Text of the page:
Research Papers: Hydrodynamic Lubrication

Conditions of Lift-Off and Film Thickness in Squeeze Film Levitation

[+] Author and Article Information
Noël Brunetière

Institut Pprime,
CNRS, Université de Poitiers,
Ensma, Futuroscope,
Futuroscope F86962, France
e-mail: noel.brunetiere@univ-poitiers.fr

Antoinette Blouin

Institut Pprime,
CNRS, Université de Poitiers,
Ensma, Futuroscope,
Futuroscope F86962, France
e-mail: antoinette.blouin@univ-poitiers.fr

Guytri Kastane

Institut Pprime,
CNRS, Université de Poitiers,
Ensma, Futuroscope,
Futuroscope F86962, France
e-mail: liane.kastane.tchikaya@univ-poitiers.fr

Contributed by the Tribology Division of ASME for publication in the JOURNAL OF TRIBOLOGY. Manuscript received October 9, 2017; final manuscript received December 10, 2017; published online January 29, 2018. Assoc. Editor: Min Zou.

J. Tribol 140(3), 031705 (Jan 29, 2018) (6 pages) Paper No: TRIB-17-1380; doi: 10.1115/1.4038805 History: Received October 09, 2017; Revised December 10, 2017

An experimental test rig has been used to analyze the lift-off condition of a squeeze film thrust bearing. It is composed of a vibrating flat plate linked to a piezo-actuator, a cylindrical mass, and two displacement sensors. The frequency and magnitude of oscillation are varied as well as the mass of the solid, to identify the lift-off conditions. The experimental results are compared to numerical simulations. The model solves the transient compressible Reynolds equation coupled with Newton's law for the levitated mass. The model is then used to extend the experimental results to other operating conditions. A dimensionless analysis of the results is performed to study the lift-off conditions and the average film thickness during levitation.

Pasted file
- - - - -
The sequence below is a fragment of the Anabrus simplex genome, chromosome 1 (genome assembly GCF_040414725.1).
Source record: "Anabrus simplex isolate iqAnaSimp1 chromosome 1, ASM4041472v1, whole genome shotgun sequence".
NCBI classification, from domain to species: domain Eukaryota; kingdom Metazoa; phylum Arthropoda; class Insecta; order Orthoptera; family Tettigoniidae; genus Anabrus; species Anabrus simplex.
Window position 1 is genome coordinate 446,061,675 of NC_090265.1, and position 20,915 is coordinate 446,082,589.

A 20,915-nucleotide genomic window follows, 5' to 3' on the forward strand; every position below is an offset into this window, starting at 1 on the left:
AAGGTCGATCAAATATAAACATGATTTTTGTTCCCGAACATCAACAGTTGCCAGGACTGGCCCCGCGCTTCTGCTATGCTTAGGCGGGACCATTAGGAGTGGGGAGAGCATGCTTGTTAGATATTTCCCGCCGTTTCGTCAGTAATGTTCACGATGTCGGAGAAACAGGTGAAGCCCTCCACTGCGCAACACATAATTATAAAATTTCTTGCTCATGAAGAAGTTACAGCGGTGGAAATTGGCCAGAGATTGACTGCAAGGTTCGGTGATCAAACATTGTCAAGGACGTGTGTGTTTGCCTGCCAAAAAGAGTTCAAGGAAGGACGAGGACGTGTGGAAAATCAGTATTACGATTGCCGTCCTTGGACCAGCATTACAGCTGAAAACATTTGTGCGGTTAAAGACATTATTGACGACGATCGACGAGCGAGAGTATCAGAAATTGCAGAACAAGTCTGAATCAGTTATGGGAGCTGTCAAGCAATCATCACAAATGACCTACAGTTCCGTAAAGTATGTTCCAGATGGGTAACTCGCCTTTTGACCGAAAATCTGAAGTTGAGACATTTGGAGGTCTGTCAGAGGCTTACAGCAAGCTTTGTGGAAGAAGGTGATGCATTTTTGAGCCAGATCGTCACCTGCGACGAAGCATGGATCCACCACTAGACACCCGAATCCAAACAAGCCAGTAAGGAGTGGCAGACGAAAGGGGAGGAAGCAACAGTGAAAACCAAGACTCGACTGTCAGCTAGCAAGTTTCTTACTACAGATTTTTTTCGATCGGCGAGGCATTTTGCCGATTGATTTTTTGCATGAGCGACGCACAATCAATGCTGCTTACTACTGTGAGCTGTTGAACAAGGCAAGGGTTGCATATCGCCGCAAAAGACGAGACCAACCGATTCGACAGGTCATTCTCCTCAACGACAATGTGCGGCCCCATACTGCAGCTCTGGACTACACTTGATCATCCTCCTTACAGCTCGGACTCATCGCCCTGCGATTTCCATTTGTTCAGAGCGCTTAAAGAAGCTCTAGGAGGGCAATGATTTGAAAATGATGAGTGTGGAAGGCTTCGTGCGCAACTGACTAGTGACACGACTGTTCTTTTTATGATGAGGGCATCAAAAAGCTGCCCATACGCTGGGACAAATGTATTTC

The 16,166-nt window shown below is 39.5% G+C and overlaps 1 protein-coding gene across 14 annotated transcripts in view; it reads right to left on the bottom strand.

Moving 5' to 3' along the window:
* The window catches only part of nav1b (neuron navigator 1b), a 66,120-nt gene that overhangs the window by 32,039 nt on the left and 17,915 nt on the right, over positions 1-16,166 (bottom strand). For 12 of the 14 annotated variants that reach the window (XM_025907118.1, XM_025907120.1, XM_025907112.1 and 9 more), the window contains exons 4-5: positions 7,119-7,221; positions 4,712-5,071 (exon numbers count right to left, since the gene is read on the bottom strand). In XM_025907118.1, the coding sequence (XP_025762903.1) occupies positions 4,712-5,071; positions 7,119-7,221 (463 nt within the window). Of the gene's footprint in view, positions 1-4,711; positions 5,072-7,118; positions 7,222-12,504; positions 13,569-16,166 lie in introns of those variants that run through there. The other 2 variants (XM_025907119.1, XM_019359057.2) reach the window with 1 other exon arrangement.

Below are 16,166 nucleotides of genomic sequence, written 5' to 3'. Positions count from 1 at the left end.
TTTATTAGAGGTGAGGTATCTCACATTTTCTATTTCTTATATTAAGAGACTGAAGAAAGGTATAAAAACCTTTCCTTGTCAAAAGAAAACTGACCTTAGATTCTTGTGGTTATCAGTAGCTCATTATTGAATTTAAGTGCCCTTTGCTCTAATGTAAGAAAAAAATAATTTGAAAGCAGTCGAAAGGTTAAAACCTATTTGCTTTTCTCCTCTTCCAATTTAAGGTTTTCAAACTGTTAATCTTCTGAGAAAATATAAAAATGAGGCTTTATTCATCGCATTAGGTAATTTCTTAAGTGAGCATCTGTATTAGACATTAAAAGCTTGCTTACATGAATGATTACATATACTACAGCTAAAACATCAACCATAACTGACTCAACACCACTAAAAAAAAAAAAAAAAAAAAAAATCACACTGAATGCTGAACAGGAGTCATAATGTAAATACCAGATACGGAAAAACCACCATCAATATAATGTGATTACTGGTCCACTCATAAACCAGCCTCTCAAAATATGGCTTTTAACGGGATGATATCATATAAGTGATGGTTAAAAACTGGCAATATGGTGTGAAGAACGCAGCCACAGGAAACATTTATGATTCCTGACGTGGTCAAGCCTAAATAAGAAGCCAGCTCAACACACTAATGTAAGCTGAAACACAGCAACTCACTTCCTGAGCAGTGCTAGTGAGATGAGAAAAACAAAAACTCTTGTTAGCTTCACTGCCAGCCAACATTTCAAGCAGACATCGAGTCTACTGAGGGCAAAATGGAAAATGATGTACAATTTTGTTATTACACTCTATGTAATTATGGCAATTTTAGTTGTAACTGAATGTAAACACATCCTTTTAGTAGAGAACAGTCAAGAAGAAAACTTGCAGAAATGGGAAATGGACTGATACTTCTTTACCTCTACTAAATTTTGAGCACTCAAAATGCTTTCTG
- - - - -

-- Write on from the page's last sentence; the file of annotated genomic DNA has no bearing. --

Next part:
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Fig. 1

Configuration of the problem

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Fig. 2

Picture of the test rig

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Fig. 3

Example of experimental results

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Fig. 4

Example of numerical results, Λ = 1450, L = 0.00136, and A=90.5

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Fig. 5

Average levitation height versus the oscillation frequency for the small mass m = 9.8 g—Comparison of experiments with simulation results

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Fig. 6

Average levitation height versus the oscillation frequency for the big mass m = 18 g—Comparison of experiments with simulation results

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Fig. 7

Average levitation height versus the oscillation frequency—Numerical simulations up to high frequencies

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Fig. 8

Dimensionless average levitation height as a function of A/Λ—Numerical results

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Fig. 9

Dimensionless average levitation height as a function of A/Λ—Experimental results

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Fig. 10

Points at which lift-off occurs—Numerical results

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Fig. 11

Points at which lift-off occurs—Experimental results



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